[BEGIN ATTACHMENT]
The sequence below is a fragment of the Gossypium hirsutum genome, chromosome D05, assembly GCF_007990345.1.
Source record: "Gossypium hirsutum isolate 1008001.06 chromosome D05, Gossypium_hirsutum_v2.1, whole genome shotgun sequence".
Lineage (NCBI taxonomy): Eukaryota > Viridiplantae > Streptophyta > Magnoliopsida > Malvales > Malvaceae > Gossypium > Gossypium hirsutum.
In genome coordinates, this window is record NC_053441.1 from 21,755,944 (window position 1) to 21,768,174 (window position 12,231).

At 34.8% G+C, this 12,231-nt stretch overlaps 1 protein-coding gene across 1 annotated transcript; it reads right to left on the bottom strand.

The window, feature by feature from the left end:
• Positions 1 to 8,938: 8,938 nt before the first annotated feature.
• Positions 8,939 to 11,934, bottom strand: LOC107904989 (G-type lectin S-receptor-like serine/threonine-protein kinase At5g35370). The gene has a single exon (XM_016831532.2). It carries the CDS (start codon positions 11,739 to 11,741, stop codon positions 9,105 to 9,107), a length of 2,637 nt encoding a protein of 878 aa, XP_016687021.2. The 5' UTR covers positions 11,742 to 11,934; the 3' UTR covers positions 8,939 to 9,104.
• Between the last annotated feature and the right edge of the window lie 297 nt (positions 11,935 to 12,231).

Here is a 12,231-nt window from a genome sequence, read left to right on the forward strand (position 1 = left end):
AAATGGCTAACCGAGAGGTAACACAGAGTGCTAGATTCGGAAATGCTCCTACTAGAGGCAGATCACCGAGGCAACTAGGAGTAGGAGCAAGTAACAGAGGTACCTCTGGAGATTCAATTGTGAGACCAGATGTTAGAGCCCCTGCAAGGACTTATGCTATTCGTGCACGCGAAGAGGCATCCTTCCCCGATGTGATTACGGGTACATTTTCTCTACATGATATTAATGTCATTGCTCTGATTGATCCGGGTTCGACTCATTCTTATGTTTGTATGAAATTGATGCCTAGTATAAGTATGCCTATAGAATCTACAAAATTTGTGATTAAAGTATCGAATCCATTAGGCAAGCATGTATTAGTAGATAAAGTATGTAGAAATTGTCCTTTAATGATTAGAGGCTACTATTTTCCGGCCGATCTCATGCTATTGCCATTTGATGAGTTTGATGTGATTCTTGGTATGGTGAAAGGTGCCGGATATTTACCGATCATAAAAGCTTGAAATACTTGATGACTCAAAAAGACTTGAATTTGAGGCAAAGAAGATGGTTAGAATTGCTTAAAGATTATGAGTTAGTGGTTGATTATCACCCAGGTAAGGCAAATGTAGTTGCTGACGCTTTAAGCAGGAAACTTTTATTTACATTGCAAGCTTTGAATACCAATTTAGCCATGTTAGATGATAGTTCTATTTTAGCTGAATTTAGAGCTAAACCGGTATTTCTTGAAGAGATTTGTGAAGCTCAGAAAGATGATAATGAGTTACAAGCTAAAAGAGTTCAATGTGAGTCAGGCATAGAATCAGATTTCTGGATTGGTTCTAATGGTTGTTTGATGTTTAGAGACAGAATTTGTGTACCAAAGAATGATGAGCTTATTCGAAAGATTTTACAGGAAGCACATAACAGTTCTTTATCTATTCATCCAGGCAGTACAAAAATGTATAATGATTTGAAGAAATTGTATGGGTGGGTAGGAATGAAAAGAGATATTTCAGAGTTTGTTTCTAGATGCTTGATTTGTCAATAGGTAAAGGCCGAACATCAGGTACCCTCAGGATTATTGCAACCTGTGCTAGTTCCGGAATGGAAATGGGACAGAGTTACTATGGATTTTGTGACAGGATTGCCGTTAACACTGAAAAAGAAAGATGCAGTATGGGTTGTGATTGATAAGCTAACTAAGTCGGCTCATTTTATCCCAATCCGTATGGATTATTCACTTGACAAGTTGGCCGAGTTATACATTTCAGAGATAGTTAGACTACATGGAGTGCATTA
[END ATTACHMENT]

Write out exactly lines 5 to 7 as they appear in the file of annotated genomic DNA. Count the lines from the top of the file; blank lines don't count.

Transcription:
At 34.8% G+C, this 12,231-nt stretch overlaps 1 protein-coding gene across 1 annotated transcript; it reads right to left on the bottom strand.

The window, feature by feature from the left end:
• Positions 1 to 8,938: 8,938 nt before the first annotated feature.